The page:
A lot of dogs focus too much on the area where the treat is located. When possible, try to have treats in jars located all over the house. That way you can ask her to do something and then easily walk over to the treat to reinforce. You can also take the treats that would have been in your pocket and set them up out of reach somewhere.

a cocker spaniel looking dog reaches for a treat from a woman's handThe other mistake I see people make a lot is not fading the lure quickly enough. When using a lure to train, there are a couple of tips that will make it so that the dog does not need to see a treat in your hand before performing the cue. First, you want to be sure to lure with one hand and feed with the other. That way the dog gets used to the food coming from the other hand. Do not feed the dog the lure! Next, once the dog is performing the behavior with the lure, take the lure out of your hand and hold your hand as if there were food in it. The next step is to start holding your hand more in a position which looks like the hand signal. You slowly work on that until the hand looks like the final hand signal.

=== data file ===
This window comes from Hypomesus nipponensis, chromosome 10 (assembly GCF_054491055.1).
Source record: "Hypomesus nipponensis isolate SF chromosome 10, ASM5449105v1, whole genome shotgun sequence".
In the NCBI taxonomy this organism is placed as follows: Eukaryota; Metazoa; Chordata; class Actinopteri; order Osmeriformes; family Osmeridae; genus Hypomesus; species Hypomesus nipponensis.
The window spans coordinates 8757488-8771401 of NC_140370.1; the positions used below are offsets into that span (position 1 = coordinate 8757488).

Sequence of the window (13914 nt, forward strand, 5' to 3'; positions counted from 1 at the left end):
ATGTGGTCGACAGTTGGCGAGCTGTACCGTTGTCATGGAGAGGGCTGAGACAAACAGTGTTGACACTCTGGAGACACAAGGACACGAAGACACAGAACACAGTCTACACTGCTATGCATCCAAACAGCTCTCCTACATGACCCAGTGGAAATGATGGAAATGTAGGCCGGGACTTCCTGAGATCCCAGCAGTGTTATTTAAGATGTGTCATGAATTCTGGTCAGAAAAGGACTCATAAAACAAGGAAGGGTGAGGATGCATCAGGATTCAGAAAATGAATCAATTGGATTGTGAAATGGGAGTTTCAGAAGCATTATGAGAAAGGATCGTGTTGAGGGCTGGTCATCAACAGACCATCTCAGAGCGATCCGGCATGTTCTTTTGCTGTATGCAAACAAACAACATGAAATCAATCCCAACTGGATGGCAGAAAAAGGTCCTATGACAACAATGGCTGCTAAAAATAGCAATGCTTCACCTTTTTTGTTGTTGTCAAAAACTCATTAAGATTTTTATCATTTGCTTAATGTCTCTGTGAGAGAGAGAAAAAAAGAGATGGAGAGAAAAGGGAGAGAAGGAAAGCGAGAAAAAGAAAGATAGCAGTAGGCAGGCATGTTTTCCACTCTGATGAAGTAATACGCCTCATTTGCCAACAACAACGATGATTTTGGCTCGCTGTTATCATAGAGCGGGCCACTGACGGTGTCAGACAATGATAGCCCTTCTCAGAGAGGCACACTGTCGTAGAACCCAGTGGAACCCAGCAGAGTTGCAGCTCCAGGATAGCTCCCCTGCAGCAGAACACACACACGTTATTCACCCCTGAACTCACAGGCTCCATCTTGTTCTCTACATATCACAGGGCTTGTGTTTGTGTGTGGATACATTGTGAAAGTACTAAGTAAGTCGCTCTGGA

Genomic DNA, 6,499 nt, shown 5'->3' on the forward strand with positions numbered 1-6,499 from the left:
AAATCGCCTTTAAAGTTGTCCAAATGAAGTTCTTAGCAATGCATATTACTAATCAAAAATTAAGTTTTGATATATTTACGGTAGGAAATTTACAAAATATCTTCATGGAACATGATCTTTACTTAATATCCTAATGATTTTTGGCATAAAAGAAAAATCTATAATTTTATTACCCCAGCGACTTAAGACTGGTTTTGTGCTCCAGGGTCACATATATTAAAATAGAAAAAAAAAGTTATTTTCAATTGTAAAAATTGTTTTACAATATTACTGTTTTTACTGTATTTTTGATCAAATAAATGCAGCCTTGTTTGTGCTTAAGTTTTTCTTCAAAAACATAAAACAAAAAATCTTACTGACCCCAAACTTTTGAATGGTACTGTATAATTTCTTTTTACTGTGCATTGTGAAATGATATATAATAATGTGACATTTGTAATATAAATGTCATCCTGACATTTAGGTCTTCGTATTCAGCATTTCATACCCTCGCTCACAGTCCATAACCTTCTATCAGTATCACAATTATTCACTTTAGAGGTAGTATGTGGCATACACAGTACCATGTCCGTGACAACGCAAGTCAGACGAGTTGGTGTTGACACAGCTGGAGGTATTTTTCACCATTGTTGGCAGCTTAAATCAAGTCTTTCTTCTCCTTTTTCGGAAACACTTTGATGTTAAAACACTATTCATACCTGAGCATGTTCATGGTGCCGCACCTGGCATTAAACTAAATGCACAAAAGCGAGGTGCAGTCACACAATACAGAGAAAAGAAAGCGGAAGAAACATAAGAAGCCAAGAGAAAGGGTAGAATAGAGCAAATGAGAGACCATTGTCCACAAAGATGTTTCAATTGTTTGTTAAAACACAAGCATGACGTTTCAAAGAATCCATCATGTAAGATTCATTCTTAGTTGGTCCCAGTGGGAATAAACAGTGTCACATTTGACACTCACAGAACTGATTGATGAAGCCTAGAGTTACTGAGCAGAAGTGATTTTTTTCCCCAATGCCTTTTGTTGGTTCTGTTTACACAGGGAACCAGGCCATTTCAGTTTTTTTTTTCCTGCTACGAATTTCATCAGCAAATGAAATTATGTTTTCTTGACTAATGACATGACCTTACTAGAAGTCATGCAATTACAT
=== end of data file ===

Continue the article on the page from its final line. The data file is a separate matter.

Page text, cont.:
You may also teach your dog a target cue which is used to have the dog move as they follow the hand. That way you could do some lure training without having food in your hand.

In regards to staying away from “training sessions”, the way I train every day is more like what you are probably doing. I try to find ways to incorporate a little training here and there into everyday life. Train while you walk, while you play, while you make dinner, etc. It’s also important that we are training in a variety of locations so that our dogs can begin to generalize the behavior into a variety of situations and locations.